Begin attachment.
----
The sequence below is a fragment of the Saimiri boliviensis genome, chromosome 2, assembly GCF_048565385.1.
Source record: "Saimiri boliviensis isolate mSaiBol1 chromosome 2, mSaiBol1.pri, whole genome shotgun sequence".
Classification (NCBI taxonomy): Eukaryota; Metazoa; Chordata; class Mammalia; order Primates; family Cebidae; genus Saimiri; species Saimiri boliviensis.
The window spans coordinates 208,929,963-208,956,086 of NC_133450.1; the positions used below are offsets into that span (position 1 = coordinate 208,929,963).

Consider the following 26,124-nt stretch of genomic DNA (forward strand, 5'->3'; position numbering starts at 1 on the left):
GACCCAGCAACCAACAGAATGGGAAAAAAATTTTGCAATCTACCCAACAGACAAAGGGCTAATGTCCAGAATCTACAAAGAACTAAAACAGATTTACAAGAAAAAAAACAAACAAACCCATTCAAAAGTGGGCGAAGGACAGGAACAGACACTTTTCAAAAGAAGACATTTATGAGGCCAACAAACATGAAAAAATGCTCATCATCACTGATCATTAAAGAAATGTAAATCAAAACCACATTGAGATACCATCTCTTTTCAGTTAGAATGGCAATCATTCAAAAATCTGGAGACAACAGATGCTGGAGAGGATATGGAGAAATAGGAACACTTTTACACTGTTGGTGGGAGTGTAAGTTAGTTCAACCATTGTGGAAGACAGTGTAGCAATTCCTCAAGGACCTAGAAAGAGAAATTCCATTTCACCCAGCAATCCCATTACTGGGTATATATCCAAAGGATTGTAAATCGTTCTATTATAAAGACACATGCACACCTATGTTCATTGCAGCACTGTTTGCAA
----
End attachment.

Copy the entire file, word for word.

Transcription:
The sequence below is a fragment of the Saimiri boliviensis genome, chromosome 2, assembly GCF_048565385.1.
Source record: "Saimiri boliviensis isolate mSaiBol1 chromosome 2, mSaiBol1.pri, whole genome shotgun sequence".
Classification (NCBI taxonomy): Eukaryota; Metazoa; Chordata; class Mammalia; order Primates; family Cebidae; genus Saimiri; species Saimiri boliviensis.
The window spans coordinates 208,929,963-208,956,086 of NC_133450.1; the positions used below are offsets into that span (position 1 = coordinate 208,929,963).

Consider the following 26,124-nt stretch of genomic DNA (forward strand, 5'->3'; position numbering starts at 1 on the left):
GACCCAGCAACCAACAGAATGGGAAAAAAATTTTGCAATCTACCCAACAGACAAAGGGCTAATGTCCAGAATCTACAAAGAACTAAAACAGATTTACAAGAAAAAAAACAAACAAACCCATTCAAAAGTGGGCGAAGGACAGGAACAGACACTTTTCAAAAGAAGACATTTATGAGGCCAACAAACATGAAAAAATGCTCATCATCACTGATCATTAAAGAAATGTAAATCAAAACCACATTGAGATACCATCTCTTTTCAGTTAGAATGGCAATCATTCAAAAATCTGGAGACAACAGATGCTGGAGAGGATATGGAGAAATAGGAACACTTTTACACTGTTGGTGGGAGTGTAAGTTAGTTCAACCATTGTGGAAGACAGTGTAGCAATTCCTCAAGGACCTAGAAAGAGAAATTCCATTTCACCCAGCAATCCCATTACTGGGTATATATCCAAAGGATTGTAAATCGTTCTATTATAAAGACACATGCACACCTATGTTCATTGCAGCACTGTTTGCAA